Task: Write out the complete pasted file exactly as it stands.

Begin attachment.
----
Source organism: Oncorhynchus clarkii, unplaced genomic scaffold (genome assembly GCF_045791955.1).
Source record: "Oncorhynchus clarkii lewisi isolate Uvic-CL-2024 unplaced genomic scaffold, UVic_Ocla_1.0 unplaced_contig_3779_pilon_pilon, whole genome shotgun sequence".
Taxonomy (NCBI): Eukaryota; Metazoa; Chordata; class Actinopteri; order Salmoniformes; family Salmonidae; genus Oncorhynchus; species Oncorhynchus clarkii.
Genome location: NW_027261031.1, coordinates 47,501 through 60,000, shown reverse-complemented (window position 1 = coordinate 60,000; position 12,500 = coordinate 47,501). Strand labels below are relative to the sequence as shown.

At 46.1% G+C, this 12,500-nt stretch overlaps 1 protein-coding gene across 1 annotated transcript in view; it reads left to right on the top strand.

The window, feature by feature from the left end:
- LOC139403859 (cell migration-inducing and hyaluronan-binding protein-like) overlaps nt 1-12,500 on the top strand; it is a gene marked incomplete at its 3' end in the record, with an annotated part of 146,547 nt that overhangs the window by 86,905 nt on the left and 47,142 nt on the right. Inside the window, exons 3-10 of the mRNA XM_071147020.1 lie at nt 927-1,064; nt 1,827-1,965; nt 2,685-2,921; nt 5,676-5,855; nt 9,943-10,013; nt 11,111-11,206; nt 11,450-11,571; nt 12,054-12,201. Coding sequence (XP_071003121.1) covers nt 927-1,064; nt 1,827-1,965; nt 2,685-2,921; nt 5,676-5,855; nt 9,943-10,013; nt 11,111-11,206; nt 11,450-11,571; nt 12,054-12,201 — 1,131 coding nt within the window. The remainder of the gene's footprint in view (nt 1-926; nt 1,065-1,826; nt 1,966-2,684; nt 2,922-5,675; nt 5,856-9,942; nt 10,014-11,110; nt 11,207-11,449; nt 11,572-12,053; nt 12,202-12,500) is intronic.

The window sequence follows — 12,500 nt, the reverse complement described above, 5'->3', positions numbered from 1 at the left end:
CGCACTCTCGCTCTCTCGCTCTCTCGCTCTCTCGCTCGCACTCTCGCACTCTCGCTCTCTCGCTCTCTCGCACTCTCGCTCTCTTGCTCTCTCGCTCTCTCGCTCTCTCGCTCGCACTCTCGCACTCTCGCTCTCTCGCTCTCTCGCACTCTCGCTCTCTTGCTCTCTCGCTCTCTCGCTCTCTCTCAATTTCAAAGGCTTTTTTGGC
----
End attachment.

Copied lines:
Source organism: Oncorhynchus clarkii, unplaced genomic scaffold (genome assembly GCF_045791955.1).
Source record: "Oncorhynchus clarkii lewisi isolate Uvic-CL-2024 unplaced genomic scaffold, UVic_Ocla_1.0 unplaced_contig_3779_pilon_pilon, whole genome shotgun sequence".
Taxonomy (NCBI): Eukaryota; Metazoa; Chordata; class Actinopteri; order Salmoniformes; family Salmonidae; genus Oncorhynchus; species Oncorhynchus clarkii.
Genome location: NW_027261031.1, coordinates 47,501 through 60,000, shown reverse-complemented (window position 1 = coordinate 60,000; position 12,500 = coordinate 47,501). Strand labels below are relative to the sequence as shown.

At 46.1% G+C, this 12,500-nt stretch overlaps 1 protein-coding gene across 1 annotated transcript in view; it reads left to right on the top strand.

The window, feature by feature from the left end:
- LOC139403859 (cell migration-inducing and hyaluronan-binding protein-like) overlaps nt 1-12,500 on the top strand; it is a gene marked incomplete at its 3' end in the record, with an annotated part of 146,547 nt that overhangs the window by 86,905 nt on the left and 47,142 nt on the right. Inside the window, exons 3-10 of the mRNA XM_071147020.1 lie at nt 927-1,064; nt 1,827-1,965; nt 2,685-2,921; nt 5,676-5,855; nt 9,943-10,013; nt 11,111-11,206; nt 11,450-11,571; nt 12,054-12,201. Coding sequence (XP_071003121.1) covers nt 927-1,064; nt 1,827-1,965; nt 2,685-2,921; nt 5,676-5,855; nt 9,943-10,013; nt 11,111-11,206; nt 11,450-11,571; nt 12,054-12,201 — 1,131 coding nt within the window. The remainder of the gene's footprint in view (nt 1-926; nt 1,065-1,826; nt 1,966-2,684; nt 2,922-5,675; nt 5,856-9,942; nt 10,014-11,110; nt 11,207-11,449; nt 11,572-12,053; nt 12,202-12,500) is intronic.

The window sequence follows — 12,500 nt, the reverse complement described above, 5'->3', positions numbered from 1 at the left end:
CGCACTCTCGCTCTCTCGCTCTCTCGCTCTCTCGCTCGCACTCTCGCACTCTCGCTCTCTCGCTCTCTCGCACTCTCGCTCTCTTGCTCTCTCGCTCTCTCGCTCTCTCGCTCGCACTCTCGCACTCTCGCTCTCTCGCTCTCTCGCACTCTCGCTCTCTTGCTCTCTCGCTCTCTCGCTCTCTCTCAATTTCAAAGGCTTTTTTGGC